Ponsonby’s real debut was on 3 Feb. 1808, when he censured the Copenhagen expedition, a motion that was lost by 253 votes to 108. His speech seems to have given satisfaction on his side: Grey thought it ‘really very good’, though not ‘exempt from faults’: but Lord Palmerston found it ‘dull and heavy’. He was considered better in reply than as a leader in debate and in what turned out to be his most active session ever in Parliament had many opportunities to display that ability in combat with Canning on foreign affairs. When Whitbread produced three resolutions on the refusal to negotiate with Buonaparte through the mediation of Russia and Austria, concluding with a plea for peace, he submitted them to a party meeting at Ponsonby’s on 28 Feb. 1808. Thanks to Ponsonby’s mismanagement, according to Grey, a bid to tone down the resolutions failed: Ponsonby resolutely opposed the plea for peace, both then and in debate next day, thus exposing the division in the party, for many followed Whitbread on the occasion, though Ponsonby had sanction from above.13
Henceforward, Ponsonby was anxious to avoid the repetition of this ‘unpleasant scene’, but it was not easy. While his line against the orders in council and in favour of limited control over offices in reversion in March 1808 was unexceptionable, he was dragged by Creevey into intervention on East Indian affairs, of which he knew little, in April; was obliged to canvass his colleagues against support for Burdett’s championship of the distressed manufacturers which Whitbread wished to take up, and openly differed from them in debate in May in his opposition to permitting sugar distillation to relieve the West Indian interest, which he thought inimical to the Irish agricultural interest. Not surprisingly, his happiest interventions were on Irish affairs: against the curtailment of the Maynooth grant, 29 Apr., 5 May; in defence of Newport’s first fruits bill, 16 May, and above all, in defence of the Catholic petition, 25 May, the chief novelty of a well-reasoned speech being the endorsement of the Irish hierarchy for the concession of a royal veto on the appointment of Catholic bishops. This speech seemed greatly to enhance Catholic prospects. The veto as Ponsonby described it was, however, subsequently disavowed by the Catholic bishops lead by Dr Milner, and Ponsonby, who refused to correct his speech for publication, was obliged to warn Lord Fingall, their lay advocate, that on such terms Catholic claims could not be espoused.14
While Ponsonby saw nothing wrong with his efforts in the session of 1808 and thought of giving up his Irish residence for a permanent London home, being secure in his seat for Tavistock because the Duke of Bedford’s heir had come in elsewhere, the verdict of his more competitive colleagues was against him. Whitbread was satisfied that events had shown that he himself should have been preferred as leader and Tierney candidly informed Grey that Ponsonby had completely failed; the sooner he was told so and replaced, the better. Grey agreed, but was unable to suggest a solution, since Ponsonby did not see it the same way. When he arrived at Dropmore in December 1808 for a pre-sessional conference, he had no mind to a ‘disarrangement’, thought the party as united as it could be and was for taking the field ‘in great force’ at the opening. A broad agreement on tactics was, however, reached: an amendment to the address was to be suffered rather than encouraged, attendance not positively canvassed, and the topics of censure were to be the conduct of the war in Spain and Canning’s rebuff of French and American overtures.15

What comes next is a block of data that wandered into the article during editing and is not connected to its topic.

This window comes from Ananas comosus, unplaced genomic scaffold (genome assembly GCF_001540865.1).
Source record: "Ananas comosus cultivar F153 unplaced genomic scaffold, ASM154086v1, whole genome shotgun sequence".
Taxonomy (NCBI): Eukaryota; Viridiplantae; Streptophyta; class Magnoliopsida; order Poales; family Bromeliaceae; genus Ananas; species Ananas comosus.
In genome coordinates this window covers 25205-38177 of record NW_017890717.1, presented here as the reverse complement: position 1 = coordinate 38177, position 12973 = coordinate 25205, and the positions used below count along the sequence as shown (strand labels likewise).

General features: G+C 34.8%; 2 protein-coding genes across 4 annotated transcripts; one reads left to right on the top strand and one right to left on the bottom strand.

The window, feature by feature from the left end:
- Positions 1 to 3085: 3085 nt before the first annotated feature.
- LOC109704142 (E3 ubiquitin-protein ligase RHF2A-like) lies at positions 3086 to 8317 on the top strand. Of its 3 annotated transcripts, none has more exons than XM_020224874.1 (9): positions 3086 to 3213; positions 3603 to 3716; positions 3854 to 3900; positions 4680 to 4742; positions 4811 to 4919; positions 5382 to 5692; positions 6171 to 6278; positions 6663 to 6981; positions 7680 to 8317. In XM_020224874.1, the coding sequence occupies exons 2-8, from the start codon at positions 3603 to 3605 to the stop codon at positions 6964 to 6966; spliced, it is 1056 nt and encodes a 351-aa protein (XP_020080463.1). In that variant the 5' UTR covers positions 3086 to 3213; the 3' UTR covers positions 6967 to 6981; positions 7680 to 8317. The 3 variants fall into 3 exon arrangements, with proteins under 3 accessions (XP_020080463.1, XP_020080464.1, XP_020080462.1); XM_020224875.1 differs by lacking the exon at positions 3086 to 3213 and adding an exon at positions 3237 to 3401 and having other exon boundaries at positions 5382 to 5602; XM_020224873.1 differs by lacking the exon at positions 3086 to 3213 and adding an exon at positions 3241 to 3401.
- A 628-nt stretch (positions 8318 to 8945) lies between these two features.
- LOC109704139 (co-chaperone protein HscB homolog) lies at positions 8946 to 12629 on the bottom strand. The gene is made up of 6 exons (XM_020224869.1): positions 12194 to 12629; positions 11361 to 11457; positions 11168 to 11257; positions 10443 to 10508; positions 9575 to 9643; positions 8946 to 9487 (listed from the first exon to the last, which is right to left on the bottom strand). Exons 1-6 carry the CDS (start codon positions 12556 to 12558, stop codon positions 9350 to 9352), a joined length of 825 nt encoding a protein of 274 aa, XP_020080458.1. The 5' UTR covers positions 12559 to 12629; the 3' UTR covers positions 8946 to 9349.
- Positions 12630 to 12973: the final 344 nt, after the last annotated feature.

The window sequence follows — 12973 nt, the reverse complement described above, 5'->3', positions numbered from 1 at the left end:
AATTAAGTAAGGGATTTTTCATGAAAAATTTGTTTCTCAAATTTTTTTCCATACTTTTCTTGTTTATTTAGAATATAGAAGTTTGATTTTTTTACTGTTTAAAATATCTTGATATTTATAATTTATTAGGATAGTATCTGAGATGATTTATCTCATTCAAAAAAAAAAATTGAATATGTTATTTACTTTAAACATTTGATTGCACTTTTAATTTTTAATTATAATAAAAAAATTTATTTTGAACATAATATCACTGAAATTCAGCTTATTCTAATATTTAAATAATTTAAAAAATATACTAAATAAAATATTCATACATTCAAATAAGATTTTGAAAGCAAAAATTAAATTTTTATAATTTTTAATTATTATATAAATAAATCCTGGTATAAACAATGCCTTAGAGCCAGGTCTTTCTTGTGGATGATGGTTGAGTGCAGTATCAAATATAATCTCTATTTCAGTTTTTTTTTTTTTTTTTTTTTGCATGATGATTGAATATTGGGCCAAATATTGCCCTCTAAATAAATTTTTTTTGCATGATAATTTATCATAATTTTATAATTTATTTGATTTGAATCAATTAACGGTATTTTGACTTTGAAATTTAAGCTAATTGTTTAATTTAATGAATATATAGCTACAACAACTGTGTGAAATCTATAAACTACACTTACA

In order to rally the party to his leadership, a pre-sessional meeting of some 44 Whigs at Ponsonby’s house on 18 Jan. 1809 imbibed his, or rather Lord Grenville’s views, endorsed by Thomas Grenville and Lord Henry Petty*, that their attack should be reserved for debates on the Peninsular war and America and no amendment pressed at the opening. Whitbread objected beforehand, but was spurned and silent at the meeting; Tierney thought it futile to be at such pains to boost a general, as there would soon be no army. Ponsonby himself was reluctant to adopt a ‘waiting race’, but adhered to the ordained line in his speech of an hour and a half on the address, 19 Jan. 1809, promising individual motions of censure to follow. Although Tierney thought Ponsonby did well, Canning took advantage of this moratorium to expose the ill-digested views of opposition on intervention in the Peninsula, and it was in this debate that Ponsonby used the word ‘snouch’, which became his sobriquet among more jaundiced critics on his own side. On the army augmentation bill, 25 Jan., he went away and the opposition division was very thin, and though he tried to maintain leadership by consultation he was further embarrassed on 31 Jan., being obliged to differ publicly from Whitbread’s plea for peace, originally offered as an amendment to the address, on which, however, there was no division. Whitbread had informed Grey two days before, ‘I confess I should always yield my opinions with less reluctance if I thought Ponsonby had any opinion of his own, but I see no trace of it, either in general plans, or in particular motions’. An attempt was made to paper over the cracks by ignoring Whitbread’s provocations, by effecting some kind of reconciliation and by Whitbread’s adopting America as his topic in debate, while Ponsonby took Spain and Lord Henry Petty Portugal. Ponsonby’s critical motion on the events leading to the débâcle at Corunna, 24 Feb., was defeated, despite a muster, by 220 votes to 127.16